197 relations: Adam Smith, Adweek, Al-Qaeda, Alliance for Audited Media, AmBank, American Behavioral Scientist, Attribution of recent climate change, Bancroft family, Barack Obama, Barbarians at the Gate (film), Barbarians at the Gate: The Fall of RJR Nabisco, Barron's (newspaper), Bear Stearns, Bernard Kilgore, Bret Stephens, Broadsheet, Business journalism, Capital gains tax in the United States, Career, Caricature, Carmelo Anthony, Charles Bergstresser, Charles Dow, Clarence W. Barron, Climate change denial, CNBC, Collectivism, Columbia Journalism Review, Conservatism in the United States, Daft Punk, Daniel Henninger, Daniel Hertzberg, Daniel Pearl, Deficit spending, Den of Thieves (Stewart book), Dorothy Rabinowitz, Dow Jones & Company, Dow Jones Industrial Average, Edward Jones (statistician), Effects of global warming, Elizabeth Holmes, Emilia Clarke, Energy policy of the Barack Obama administration, Enron, Environmental Research Letters, Exchange-rate regime, Extra!, Factiva, Fairness and Accuracy in Reporting, Far Eastern Economic Review, ..., Financial District, Manhattan, Financial Times, Fixed exchange-rate system, Flagship (broadcasting), Floating exchange rate, Forbes, Fossil fuel, Fox Broadcasting Company, Fox Business Network, Fox News, Free trade, Gert Van Mol, Gisele Bündchen, Government of China, Great Depression, Hard currency, Harold Evans, Headline, Hedcut, Hillary Clinton presidential campaign, 2016, Holman W. Jenkins Jr., Immigration reform, Index of Economic Freedom, Insider trading, James B. Stewart, Jeffrey Milyo, Joe Morgenstern, John Carreyrou, John R. Emshwiller, Jonathan Weil, Joseph Rago, Journal Editorial Report, Kabul, Ken Fallin, Kevin Sprouls, Kimberley Strassel, Laffer curve, Les Hinton, List of newspapers in the United States, Lower Manhattan, Lucky duckies, Manuela Hoelterhoff, Marcus Brauchli, Mario García (designer), Mark Liberman, Marketing, MarketWatch, Mary O'Grady, Mass media, Massachusetts Institute of Technology, Matt Murray (journalist), McDonald's, Media in New York City, MSNBC, Museum of Modern Art, MyNetworkTV, Najib Razak, National Portrait Gallery (United States), National Review, Nature Climate Change, New York City, New York metropolitan area, New York Post, New York Stock Exchange, News Corp, News Corporation, Newspaper, Newsprint, NPR, Oasys Mobile, On the Money (2013 TV series), Op-ed, Open border, OpinionJournal.com, Options backdating, Patient Protection and Affordable Care Act, Paul Gigot, Peggy Noonan, Penélope Cruz, Peter Gleick, Pilgrims (Plymouth Colony), Plymouth Colony, Poynter Institute, Presidency of Ronald Reagan, Progressivism in the United States, Public Understanding of Science, Pulitzer Prize, Pulitzer Prize for Breaking News Reporting, Pulitzer Prize for Editorial Writing, Pulitzer Prize for National Reporting, Pulitzer Prize for Public Service, Rebecca Smith (journalist), Renminbi, Richard Lindzen, RJR Nabisco, Robert Bartley, Robert Mueller, Rupert Murdoch, Russian interference in the 2016 United States elections, Scarlett Johansson, Scientific opinion on climate change, September 11 attacks, Society for News Design, South Brunswick, New Jersey, Stock exchange, Supply-side economics, Syndicate, Thanksgiving (United States), The Economic Times, The Economist, The Guardian, The Heritage Foundation, The Hollywood Reporter, The New York Times, The Times, The Wall Street Journal Asia, The Wall Street Journal editorial board, The Wall Street Journal Europe, The Wall Street Journal Special Editions, The Washington Post, The Washington Times, The Wealth of Nations, Theranos, Think tank, Thomas Jefferson, Tim Russert, Ukase, United States Declaration of Independence, USA Today, Vanity Fair (magazine), Vermont C. Royster, Wall Street, Wall Street Crash of 1929, Wall Street Journal Radio Network, WNYW, Woody Allen, World Trade Center (1973–2001), Worth Bingham Prize, WSJ., WWOR-TV, 1211 Avenue of the Americas, 1947 Pulitzer Prize, 1993 World Trade Center bombing, 1Malaysia Development Berhad, 200 Liberty Street, 2002 Pulitzer Prize, 2016 Brussels bombings. Expand index (147 more) » « Shrink index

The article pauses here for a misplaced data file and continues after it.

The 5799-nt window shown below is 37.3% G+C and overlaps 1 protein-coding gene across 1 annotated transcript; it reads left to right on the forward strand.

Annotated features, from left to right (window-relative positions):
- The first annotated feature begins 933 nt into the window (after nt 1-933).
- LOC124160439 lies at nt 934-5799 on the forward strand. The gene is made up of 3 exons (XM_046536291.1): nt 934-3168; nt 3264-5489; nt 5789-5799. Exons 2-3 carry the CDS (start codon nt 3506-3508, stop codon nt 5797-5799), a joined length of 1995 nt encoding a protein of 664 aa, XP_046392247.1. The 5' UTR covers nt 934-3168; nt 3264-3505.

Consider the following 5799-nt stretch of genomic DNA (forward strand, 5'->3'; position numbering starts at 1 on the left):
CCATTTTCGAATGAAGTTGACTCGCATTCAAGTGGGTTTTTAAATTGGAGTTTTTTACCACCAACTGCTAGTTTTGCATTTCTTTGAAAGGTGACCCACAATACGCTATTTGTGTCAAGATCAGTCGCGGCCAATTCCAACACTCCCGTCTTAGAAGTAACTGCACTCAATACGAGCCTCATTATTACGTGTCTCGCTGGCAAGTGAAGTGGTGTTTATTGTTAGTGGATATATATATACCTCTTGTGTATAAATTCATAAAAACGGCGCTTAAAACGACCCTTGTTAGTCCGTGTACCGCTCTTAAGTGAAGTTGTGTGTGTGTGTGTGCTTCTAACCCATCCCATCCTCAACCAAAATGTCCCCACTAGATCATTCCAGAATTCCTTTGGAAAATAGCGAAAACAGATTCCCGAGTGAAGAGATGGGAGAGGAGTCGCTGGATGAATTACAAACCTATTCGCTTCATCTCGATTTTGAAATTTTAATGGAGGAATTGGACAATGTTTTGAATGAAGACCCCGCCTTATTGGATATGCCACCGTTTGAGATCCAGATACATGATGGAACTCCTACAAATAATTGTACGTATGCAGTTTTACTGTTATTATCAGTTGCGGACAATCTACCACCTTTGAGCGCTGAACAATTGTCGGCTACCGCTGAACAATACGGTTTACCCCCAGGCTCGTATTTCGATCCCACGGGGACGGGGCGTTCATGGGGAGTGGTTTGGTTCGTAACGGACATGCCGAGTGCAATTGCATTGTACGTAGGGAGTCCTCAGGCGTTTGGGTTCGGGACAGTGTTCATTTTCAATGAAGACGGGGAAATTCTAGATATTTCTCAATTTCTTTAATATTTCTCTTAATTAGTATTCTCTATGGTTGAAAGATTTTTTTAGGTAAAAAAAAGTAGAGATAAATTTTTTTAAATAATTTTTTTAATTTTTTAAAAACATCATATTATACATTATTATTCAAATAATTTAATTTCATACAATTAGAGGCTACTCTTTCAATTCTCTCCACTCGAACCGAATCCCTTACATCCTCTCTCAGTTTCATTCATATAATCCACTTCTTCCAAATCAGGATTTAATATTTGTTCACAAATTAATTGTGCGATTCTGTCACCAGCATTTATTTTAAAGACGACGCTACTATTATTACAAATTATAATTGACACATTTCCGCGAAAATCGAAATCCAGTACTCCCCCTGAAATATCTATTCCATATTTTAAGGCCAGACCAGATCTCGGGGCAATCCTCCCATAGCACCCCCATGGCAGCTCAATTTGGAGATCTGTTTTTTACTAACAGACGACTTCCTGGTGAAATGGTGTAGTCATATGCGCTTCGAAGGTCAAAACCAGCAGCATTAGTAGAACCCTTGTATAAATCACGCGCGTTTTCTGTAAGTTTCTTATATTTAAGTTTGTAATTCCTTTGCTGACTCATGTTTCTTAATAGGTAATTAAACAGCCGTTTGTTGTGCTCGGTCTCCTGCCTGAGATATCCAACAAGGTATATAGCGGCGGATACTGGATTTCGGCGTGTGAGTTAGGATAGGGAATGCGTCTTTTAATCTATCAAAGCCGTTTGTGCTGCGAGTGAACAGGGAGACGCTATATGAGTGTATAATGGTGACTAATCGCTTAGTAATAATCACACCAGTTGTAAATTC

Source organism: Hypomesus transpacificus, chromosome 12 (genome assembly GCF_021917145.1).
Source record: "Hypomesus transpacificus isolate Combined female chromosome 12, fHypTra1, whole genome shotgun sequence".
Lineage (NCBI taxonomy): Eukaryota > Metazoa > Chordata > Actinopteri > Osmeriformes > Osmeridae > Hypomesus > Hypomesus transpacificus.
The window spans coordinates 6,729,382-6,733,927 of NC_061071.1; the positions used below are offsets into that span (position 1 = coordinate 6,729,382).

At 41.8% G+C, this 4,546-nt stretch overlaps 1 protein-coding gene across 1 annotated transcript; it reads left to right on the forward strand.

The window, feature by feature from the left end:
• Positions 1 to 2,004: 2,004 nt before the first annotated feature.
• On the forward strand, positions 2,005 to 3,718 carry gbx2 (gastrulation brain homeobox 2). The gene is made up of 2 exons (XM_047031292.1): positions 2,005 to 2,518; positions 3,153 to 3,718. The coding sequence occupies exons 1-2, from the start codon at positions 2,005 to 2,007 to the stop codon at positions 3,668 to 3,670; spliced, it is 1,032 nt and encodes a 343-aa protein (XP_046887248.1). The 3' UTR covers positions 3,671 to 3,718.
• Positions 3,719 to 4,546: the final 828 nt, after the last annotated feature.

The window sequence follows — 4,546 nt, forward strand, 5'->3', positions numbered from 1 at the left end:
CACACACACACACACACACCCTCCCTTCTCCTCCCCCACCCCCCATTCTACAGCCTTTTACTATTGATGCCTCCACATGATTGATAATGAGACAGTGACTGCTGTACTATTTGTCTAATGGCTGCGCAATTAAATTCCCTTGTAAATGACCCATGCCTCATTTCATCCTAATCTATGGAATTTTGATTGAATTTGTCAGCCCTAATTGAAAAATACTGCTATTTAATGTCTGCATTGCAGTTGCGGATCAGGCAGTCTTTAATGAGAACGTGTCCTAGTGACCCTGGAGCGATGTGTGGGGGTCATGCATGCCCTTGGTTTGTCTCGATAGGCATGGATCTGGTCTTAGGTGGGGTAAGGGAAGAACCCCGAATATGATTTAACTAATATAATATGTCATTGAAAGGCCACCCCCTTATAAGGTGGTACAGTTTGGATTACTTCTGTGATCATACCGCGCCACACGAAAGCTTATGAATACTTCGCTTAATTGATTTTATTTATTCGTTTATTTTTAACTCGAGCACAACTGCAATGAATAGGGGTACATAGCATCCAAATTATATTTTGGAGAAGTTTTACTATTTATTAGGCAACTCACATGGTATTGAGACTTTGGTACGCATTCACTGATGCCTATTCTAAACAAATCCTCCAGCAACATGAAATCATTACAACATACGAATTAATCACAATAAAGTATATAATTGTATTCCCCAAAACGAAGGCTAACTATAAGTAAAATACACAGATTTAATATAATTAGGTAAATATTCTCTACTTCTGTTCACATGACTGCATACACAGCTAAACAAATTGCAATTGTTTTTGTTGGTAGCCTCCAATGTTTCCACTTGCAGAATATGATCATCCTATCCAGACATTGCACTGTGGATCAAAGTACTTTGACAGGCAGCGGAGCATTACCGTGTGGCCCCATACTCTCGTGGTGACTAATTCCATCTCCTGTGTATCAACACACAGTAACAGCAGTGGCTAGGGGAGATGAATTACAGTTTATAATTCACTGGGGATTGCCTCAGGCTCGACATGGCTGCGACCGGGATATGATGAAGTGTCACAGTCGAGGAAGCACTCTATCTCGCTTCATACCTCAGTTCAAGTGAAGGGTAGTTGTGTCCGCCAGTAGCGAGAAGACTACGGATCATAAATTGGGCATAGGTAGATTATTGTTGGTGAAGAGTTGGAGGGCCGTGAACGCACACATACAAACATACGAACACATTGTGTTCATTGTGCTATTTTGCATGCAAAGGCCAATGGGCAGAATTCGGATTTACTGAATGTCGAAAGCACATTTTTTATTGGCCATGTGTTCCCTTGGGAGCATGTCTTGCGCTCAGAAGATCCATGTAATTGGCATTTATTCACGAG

Adam Smith (16 June 1723 NS (5 June 1723 OS) – 17 July 1790) was a Scottish economist, philosopher and author as well as a moral philosopher, a pioneer of political economy and a key figure during the Scottish Enlightenment era.